Jan. 10, 2014 – CFPB Director Richard Cordray, appearing as a guest on “The Daily Show with Jon Stewart” Wednesday, praised credit unions for their common-sense approach to mortgage lending, saying the bureau’s new mortgage rules are aiming to return the financial industry to such thinking.
When asked about push-back to new regulations, Cordray responded, “Look, this is a big change in the status quo, and so there’s always resistance – but these are sensible changes. This is really taking mortgage lending back to what community banks and credit unions have done for decades – checking out the numbers to make sure people can actually succeed in the loan, not just giving it to them and not caring if they fail.”
Stewart later discussed how regulations can be onerous for small businesses, putting them at a disadvantage to large corporations that can spend millions of dollars on compliance departments. Stewart asked if “smart” or “lean” regulations could be created for smaller institutions in a tiered system to address what he called an “undo” burden.
Cordray responded by referencing previous discussions with Sen. Elizabeth Warren, D-Mass.: “I think that’s absolutely fair. In fact, Senator Warren and I talked about this many times when I worked with her in this bureau in the early days. We have been trying to tier our regulation to treat smaller community banks and credit unions differently because we don’t think they were responsible for the crisis. They don’t need to be subject to all the same burdens because they didn’t cause the same problems.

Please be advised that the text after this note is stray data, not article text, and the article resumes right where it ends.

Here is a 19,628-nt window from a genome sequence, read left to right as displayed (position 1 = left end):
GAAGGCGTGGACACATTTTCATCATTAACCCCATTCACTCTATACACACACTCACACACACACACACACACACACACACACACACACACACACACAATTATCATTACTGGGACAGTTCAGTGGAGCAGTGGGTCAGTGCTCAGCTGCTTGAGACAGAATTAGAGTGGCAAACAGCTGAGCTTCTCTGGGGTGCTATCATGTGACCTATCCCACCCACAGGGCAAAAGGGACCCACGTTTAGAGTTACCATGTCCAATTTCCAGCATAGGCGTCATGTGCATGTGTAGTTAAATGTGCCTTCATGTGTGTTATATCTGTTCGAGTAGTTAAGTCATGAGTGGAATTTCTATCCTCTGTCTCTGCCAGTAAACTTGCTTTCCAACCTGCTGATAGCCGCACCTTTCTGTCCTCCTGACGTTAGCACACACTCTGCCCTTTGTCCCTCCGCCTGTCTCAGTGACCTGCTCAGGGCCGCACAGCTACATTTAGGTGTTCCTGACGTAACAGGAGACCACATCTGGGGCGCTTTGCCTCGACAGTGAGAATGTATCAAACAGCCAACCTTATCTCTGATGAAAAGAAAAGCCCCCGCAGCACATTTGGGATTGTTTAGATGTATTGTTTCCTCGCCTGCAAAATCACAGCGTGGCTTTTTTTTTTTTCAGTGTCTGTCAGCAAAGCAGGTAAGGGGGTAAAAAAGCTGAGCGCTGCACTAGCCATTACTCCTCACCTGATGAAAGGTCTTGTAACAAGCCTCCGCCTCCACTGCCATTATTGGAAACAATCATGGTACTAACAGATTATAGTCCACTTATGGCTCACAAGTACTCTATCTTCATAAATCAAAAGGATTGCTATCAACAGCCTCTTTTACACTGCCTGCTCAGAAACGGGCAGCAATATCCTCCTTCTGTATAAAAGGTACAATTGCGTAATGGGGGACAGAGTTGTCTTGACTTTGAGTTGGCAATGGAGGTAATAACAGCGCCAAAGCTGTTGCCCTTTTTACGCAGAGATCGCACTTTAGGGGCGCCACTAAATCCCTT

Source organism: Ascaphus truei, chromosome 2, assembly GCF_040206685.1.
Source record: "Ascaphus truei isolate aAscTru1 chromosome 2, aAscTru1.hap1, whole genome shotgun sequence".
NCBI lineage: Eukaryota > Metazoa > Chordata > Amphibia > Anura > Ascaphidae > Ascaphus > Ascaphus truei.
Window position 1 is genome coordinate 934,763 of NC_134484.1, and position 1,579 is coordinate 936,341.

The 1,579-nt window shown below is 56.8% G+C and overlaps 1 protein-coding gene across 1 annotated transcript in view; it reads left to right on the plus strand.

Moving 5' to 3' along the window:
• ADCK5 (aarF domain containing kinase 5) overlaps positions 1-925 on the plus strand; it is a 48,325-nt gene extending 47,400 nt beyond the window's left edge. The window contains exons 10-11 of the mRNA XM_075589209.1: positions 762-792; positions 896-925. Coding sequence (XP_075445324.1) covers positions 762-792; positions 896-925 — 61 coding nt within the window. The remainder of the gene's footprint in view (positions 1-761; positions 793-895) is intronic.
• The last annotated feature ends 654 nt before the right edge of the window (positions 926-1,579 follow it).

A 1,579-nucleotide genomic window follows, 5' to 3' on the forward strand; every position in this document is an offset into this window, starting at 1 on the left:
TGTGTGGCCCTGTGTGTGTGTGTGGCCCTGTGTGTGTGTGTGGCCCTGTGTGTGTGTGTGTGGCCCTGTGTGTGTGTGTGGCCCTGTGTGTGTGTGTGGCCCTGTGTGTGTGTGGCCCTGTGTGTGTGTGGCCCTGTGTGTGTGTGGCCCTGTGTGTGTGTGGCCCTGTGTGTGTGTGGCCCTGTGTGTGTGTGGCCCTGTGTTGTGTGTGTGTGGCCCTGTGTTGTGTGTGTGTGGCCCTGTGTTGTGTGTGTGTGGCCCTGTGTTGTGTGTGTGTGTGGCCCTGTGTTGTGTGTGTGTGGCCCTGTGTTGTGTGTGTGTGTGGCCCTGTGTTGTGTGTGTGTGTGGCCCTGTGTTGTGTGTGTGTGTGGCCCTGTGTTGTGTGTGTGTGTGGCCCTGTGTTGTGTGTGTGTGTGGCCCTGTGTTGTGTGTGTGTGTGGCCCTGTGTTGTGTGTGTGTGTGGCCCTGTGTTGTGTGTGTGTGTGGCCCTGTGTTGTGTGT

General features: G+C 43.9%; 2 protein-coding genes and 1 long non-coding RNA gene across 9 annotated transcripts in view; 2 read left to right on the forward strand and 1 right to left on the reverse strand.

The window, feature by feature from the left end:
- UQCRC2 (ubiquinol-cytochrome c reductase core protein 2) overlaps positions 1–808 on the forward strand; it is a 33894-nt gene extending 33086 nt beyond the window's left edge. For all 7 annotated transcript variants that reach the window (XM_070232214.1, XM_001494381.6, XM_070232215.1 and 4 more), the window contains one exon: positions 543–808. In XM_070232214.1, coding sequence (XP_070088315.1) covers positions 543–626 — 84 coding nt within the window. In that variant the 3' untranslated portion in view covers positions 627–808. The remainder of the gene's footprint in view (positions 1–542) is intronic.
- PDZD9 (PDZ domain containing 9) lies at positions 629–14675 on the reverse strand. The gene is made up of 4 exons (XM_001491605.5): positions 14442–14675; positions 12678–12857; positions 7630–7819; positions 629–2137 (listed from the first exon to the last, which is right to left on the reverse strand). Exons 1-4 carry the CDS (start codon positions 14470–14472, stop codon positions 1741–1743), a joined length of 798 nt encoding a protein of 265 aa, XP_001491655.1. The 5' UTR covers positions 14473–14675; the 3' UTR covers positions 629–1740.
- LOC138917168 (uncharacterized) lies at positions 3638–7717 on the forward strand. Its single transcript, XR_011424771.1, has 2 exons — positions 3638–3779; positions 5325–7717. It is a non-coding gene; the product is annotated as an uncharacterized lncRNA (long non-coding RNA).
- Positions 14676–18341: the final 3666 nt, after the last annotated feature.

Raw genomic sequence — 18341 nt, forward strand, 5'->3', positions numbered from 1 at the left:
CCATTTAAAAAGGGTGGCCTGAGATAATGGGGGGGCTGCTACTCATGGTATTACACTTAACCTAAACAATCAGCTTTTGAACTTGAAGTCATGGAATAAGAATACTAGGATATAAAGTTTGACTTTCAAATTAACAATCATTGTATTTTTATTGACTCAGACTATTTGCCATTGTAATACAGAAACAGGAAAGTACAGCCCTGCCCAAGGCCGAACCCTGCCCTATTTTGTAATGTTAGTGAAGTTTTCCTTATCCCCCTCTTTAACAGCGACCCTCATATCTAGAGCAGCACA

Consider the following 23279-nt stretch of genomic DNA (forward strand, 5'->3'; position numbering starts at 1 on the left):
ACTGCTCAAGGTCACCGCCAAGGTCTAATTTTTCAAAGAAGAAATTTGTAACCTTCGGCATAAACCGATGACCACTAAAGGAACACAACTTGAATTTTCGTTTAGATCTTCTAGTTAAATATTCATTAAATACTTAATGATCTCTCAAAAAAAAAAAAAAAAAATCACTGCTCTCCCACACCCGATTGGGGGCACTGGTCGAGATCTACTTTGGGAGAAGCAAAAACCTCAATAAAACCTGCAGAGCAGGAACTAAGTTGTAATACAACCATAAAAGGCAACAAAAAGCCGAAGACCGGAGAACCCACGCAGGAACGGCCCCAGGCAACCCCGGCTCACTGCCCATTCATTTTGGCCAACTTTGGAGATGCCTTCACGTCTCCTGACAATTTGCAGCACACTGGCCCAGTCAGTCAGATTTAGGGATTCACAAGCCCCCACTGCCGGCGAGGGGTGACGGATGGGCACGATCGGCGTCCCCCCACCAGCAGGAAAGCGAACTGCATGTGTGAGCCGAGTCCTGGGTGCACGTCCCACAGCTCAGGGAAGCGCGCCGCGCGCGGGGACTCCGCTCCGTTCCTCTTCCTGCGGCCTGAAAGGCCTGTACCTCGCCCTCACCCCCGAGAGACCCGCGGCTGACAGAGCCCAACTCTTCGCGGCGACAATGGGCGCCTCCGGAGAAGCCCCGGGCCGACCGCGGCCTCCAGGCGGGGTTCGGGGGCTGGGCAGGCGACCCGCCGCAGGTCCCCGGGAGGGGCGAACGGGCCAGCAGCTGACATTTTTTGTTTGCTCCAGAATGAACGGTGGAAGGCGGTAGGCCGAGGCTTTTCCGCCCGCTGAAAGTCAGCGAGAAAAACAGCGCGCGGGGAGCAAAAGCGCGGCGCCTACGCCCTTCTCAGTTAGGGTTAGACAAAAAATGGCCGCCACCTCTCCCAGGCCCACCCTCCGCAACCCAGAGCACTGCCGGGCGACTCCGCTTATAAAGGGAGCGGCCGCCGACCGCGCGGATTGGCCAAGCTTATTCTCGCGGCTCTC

“But the bigger banks,” Cordray continued, “they caused tremendous problems, they blew up the economy, caused untold harm to millions of people who lost jobs, lost homes, many people lost wealth. That’s something that should not happen again, and our mortgage rules will help see that it doesn’t happen again.”
A new post on NAFCU’s Compliance Blog by Director of Regulatory Compliance JiJi Bahhur provides a number of resources to assist credit unions with implementation of the new mortgage rules. Bahhur also reassures credit unions, in the post, that the CFPB and NCUA, after requests from NAFCU, have said “good faith” efforts at compliance are their goal for the early months of the rules.